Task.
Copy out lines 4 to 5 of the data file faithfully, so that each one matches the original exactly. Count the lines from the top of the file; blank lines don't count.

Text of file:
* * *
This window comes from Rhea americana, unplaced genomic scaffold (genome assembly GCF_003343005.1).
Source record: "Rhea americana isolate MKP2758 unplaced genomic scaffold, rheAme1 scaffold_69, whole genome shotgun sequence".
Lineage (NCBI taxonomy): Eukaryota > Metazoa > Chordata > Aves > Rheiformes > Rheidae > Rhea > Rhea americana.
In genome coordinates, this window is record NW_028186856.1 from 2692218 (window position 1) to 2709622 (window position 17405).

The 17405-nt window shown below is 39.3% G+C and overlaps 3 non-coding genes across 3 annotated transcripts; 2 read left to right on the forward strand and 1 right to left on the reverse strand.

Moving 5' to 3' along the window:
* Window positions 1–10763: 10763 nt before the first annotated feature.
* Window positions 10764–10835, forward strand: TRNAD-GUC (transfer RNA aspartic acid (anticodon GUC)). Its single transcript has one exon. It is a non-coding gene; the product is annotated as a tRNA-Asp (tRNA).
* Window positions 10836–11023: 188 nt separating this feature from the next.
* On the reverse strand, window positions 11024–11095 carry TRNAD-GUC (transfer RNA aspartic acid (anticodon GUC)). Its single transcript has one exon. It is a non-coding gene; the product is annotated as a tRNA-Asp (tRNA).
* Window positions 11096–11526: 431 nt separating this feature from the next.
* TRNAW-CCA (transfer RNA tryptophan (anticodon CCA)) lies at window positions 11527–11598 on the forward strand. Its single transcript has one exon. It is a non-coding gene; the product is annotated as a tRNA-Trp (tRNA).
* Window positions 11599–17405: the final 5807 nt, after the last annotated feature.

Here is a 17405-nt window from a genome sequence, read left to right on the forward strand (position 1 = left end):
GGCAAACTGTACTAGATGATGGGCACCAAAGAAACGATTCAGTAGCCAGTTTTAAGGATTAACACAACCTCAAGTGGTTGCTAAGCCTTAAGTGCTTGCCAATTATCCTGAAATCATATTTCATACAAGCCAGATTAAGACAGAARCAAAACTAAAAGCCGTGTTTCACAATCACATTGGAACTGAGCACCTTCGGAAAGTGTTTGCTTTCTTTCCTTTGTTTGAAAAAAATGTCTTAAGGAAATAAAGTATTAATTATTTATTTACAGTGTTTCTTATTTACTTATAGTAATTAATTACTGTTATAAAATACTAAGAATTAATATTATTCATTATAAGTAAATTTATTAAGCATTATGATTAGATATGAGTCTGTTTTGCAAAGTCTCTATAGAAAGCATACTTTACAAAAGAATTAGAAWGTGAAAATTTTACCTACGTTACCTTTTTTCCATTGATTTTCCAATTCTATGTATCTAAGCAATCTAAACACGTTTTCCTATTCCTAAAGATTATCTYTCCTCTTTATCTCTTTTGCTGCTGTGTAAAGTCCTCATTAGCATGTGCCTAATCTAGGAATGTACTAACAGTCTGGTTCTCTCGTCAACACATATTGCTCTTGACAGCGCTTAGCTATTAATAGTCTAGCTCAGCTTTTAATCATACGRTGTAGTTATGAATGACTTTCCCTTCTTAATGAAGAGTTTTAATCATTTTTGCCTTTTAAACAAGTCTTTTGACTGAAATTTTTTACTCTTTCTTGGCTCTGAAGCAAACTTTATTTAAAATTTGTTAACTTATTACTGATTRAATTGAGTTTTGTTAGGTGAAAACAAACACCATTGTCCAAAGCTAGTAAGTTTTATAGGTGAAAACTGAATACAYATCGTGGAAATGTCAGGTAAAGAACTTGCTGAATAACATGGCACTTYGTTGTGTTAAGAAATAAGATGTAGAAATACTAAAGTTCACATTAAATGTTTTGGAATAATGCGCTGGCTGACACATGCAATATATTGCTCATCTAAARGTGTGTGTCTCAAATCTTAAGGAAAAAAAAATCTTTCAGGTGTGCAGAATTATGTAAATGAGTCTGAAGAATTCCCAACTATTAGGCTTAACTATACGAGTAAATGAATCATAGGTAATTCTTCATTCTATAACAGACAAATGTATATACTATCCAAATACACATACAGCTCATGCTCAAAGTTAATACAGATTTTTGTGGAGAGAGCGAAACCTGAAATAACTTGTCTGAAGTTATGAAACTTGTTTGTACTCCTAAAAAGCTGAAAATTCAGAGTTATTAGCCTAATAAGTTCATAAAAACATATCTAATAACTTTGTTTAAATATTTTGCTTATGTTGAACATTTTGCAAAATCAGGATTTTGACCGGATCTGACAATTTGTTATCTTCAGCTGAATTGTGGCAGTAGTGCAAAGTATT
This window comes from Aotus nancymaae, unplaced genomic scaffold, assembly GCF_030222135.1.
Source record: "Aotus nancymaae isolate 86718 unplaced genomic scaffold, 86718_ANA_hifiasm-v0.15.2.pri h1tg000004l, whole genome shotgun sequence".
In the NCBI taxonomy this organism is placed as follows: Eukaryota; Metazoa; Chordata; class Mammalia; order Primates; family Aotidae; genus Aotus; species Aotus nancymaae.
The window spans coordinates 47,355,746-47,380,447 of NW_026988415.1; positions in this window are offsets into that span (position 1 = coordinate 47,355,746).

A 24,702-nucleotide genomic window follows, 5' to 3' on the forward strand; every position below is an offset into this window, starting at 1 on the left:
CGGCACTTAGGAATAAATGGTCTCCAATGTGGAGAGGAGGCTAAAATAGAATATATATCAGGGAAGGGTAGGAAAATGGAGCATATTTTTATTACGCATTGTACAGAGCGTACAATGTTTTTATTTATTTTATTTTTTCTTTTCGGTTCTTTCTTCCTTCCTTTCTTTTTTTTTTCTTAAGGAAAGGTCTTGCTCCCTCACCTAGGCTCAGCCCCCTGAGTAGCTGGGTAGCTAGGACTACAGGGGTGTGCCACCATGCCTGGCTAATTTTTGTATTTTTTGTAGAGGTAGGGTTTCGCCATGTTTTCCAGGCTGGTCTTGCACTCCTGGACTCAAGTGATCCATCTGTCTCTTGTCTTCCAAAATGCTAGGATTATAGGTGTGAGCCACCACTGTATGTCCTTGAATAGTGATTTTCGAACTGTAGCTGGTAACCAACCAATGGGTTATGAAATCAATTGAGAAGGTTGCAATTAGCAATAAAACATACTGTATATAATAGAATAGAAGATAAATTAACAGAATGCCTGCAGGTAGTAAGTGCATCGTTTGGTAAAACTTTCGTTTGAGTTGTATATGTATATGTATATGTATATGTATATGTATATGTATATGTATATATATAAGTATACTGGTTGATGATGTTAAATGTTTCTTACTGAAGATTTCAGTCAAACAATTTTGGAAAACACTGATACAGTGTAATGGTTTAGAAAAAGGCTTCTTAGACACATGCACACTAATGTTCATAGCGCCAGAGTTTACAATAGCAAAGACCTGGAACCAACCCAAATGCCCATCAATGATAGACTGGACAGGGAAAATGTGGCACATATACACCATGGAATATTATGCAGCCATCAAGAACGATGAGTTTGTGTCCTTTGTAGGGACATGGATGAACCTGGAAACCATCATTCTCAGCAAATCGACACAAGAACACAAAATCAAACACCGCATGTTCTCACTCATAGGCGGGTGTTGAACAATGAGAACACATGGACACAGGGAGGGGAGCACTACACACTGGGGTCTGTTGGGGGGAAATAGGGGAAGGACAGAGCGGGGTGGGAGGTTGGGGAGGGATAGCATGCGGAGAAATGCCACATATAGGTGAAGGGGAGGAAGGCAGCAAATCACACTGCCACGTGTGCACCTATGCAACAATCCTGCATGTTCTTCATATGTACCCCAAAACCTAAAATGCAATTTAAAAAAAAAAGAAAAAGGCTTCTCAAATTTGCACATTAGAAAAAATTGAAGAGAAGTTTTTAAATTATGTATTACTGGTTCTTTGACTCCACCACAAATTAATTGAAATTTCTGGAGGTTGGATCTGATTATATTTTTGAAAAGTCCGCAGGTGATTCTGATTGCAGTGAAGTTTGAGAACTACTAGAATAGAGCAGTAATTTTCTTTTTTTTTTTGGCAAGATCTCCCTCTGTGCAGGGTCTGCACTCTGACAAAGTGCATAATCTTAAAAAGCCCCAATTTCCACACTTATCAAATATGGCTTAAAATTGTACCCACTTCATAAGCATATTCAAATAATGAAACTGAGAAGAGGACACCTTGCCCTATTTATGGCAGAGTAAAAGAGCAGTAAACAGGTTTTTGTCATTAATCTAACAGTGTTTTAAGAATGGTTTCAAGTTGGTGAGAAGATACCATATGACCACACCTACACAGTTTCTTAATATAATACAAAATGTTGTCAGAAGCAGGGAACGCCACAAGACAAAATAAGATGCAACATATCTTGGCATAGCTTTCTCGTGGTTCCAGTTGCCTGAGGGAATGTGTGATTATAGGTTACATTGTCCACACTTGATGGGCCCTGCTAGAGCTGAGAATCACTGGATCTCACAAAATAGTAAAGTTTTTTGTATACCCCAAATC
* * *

In genome coordinates, this window is record NW_028186856.1 from 2692218 (window position 1) to 2709622 (window position 17405).

The 17405-nt window shown below is 39.3% G+C and overlaps 3 non-coding genes across 3 annotated transcripts; 2 read left to right on the forward strand and 1 right to left on the reverse strand.